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What Is a Thermal French Press?

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  • Written By: Tricia Ellis-Christensen
  • Edited By: Jessica Seminara
  • Last Modified Date: 07 November 2016
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A thermal French press, or cafetiere, utilizes the press method of coffee preparation in a container that is designed to keep the coffee warm. This is a departure from the traditional type of French press, which uses a glass carafe. The newer thermal French press is made by a number of manufacturers, comes in different sizes, and may be available in some specialty shapes — like a mug-sized press. Many consumers have popularized the thermal cafetiere because they like the French press style but want their coffee to stay warm for longer periods.

Experts in coffee history date the invention of the first French presses to the mid-19th century. Long popular in France and Italy, these pots weren’t introduced en masse in North America until late in the 20th century. As many coffee aficionados discovered this brewing style and also began to be selective about coffee quality, sales rose.

Unfortunately, the average French press depends on quick consumption after the coffee is made. Many people like to make a pot that will last for at least several hours. This is one of the reasons that the popularity of automatic drip machines that pour into thermal carafes has climbed. Of course, thermoses or the many insulated cups available are ways to keep coffee hot, too.

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To try to meet this demand and extend the period of time coffee could be kept warm for cafetiere method lovers, a number of manufacturers focused on creating a different style of carafe. So that coffee stays hot, pots are usually crafted from double-walled stainless steel, and the cap on the top may seal tight to keep heat from escaping. These extra measures do tend to increase the cost. A thermal French press is often two to three times the price of a glass one.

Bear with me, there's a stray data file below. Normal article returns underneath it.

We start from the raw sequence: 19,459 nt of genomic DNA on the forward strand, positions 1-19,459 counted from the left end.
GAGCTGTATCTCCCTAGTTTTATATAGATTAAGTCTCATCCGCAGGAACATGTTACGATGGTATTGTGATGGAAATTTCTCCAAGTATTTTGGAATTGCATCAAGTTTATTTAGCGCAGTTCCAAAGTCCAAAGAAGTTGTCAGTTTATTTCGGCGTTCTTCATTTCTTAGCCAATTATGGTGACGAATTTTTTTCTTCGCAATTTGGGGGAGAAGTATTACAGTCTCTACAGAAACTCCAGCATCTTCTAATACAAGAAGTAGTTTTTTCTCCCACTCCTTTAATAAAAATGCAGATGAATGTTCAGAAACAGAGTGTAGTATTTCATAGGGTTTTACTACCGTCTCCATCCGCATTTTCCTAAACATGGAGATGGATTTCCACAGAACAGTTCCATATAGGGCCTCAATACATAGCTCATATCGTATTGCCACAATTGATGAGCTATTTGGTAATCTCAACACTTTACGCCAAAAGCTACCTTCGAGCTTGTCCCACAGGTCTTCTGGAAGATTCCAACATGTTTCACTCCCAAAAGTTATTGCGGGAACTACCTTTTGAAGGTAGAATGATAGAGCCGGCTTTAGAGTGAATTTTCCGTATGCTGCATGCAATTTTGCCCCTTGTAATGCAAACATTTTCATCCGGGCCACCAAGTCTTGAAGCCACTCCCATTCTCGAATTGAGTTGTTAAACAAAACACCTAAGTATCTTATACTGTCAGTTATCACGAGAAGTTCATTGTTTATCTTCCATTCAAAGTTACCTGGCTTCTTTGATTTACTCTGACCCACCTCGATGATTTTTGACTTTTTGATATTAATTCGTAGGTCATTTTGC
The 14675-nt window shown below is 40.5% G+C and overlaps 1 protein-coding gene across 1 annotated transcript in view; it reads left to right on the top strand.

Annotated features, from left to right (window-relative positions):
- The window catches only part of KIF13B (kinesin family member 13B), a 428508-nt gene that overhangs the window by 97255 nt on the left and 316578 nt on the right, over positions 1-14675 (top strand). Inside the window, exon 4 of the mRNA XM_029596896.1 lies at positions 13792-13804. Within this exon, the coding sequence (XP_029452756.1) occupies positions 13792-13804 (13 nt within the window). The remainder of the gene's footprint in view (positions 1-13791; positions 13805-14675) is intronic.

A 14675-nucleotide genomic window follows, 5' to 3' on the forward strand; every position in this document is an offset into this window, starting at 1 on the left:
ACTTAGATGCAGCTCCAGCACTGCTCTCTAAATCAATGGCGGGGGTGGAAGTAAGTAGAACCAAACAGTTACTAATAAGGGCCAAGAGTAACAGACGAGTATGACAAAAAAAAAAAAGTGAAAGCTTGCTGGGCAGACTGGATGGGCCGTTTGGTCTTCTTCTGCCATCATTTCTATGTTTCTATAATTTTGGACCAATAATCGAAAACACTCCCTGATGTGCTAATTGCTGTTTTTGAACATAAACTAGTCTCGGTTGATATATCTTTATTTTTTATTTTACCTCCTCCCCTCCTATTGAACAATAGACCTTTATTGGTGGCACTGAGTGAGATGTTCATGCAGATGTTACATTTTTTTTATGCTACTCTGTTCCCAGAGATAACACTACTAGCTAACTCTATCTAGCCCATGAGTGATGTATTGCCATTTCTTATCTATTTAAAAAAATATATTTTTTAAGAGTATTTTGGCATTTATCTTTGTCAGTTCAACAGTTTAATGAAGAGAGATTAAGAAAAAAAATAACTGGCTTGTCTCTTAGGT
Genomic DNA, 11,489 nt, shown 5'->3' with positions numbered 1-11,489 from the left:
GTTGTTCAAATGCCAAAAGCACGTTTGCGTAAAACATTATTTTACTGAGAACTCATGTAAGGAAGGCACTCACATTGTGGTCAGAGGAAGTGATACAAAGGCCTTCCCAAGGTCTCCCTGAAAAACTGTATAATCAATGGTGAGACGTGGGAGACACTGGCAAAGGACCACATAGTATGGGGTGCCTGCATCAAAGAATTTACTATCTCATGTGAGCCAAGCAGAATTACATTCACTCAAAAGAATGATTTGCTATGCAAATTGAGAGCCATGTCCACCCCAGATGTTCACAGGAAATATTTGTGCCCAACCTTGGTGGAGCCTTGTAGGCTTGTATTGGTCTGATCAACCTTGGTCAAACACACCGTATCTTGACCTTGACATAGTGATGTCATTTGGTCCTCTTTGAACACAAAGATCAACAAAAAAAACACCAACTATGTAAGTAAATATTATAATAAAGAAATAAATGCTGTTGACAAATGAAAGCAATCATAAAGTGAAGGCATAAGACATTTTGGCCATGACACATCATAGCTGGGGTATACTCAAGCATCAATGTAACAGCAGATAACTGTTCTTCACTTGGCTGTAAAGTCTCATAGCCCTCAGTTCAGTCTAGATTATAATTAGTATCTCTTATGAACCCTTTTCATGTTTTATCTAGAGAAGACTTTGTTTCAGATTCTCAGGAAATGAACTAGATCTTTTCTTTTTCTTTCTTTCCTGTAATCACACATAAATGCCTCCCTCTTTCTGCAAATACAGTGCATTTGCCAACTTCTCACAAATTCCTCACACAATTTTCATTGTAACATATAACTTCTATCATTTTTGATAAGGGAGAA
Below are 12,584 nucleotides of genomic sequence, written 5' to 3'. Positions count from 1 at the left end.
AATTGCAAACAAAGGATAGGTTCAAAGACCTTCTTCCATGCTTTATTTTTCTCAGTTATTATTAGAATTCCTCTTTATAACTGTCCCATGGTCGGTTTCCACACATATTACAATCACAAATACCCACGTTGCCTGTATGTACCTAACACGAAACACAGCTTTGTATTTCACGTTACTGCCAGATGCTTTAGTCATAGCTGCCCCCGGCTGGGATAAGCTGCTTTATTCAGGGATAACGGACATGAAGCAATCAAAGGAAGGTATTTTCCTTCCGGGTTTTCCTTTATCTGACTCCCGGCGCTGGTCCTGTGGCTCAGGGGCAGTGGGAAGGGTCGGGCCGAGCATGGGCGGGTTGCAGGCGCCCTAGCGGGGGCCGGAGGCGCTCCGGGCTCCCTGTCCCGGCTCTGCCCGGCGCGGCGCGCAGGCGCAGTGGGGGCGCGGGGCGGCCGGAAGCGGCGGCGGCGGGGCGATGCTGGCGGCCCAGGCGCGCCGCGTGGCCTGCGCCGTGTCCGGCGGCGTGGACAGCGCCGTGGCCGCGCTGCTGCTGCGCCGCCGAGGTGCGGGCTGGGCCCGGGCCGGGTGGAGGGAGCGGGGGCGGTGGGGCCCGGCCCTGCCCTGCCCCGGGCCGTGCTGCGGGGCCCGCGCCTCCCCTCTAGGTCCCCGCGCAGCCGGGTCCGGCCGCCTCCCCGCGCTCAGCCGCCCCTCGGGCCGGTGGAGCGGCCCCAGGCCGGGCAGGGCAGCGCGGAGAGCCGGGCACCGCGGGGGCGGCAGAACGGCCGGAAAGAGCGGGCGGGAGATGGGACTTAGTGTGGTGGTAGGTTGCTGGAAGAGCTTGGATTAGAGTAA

The expanding nature of this particular corner of the coffee maker market means consumers will have a lot of choices to review when they go shopping. They should be able to find pots that will make as much as six to eight cups of coffee. A few novelty thermal French press styles might be available in travel mug sizes, too. Customers can find thermal cafetieres at specialty coffee and cooking stores, some high end department stores and online from a variety of vendors. To narrow down choices, customers might read online customer comments or any formal reviews of specific cafetieres.

It’s hard to say exactly how long a thermal French press will keep coffee warm. A number of manufacturers suggest that the coffee will be hot enough to drink for a couple of hours. Some pots may be so well insulated that they’ll keep coffee hot all day. These are likely to be more expensive, owing to pricier materials or design.

People just beginning to use a French press are further advised to carefully select coffee for it. The cafetiere method works best with quality beans. For the best results, coffee lovers may want to grind whole beans right before making the coffee.

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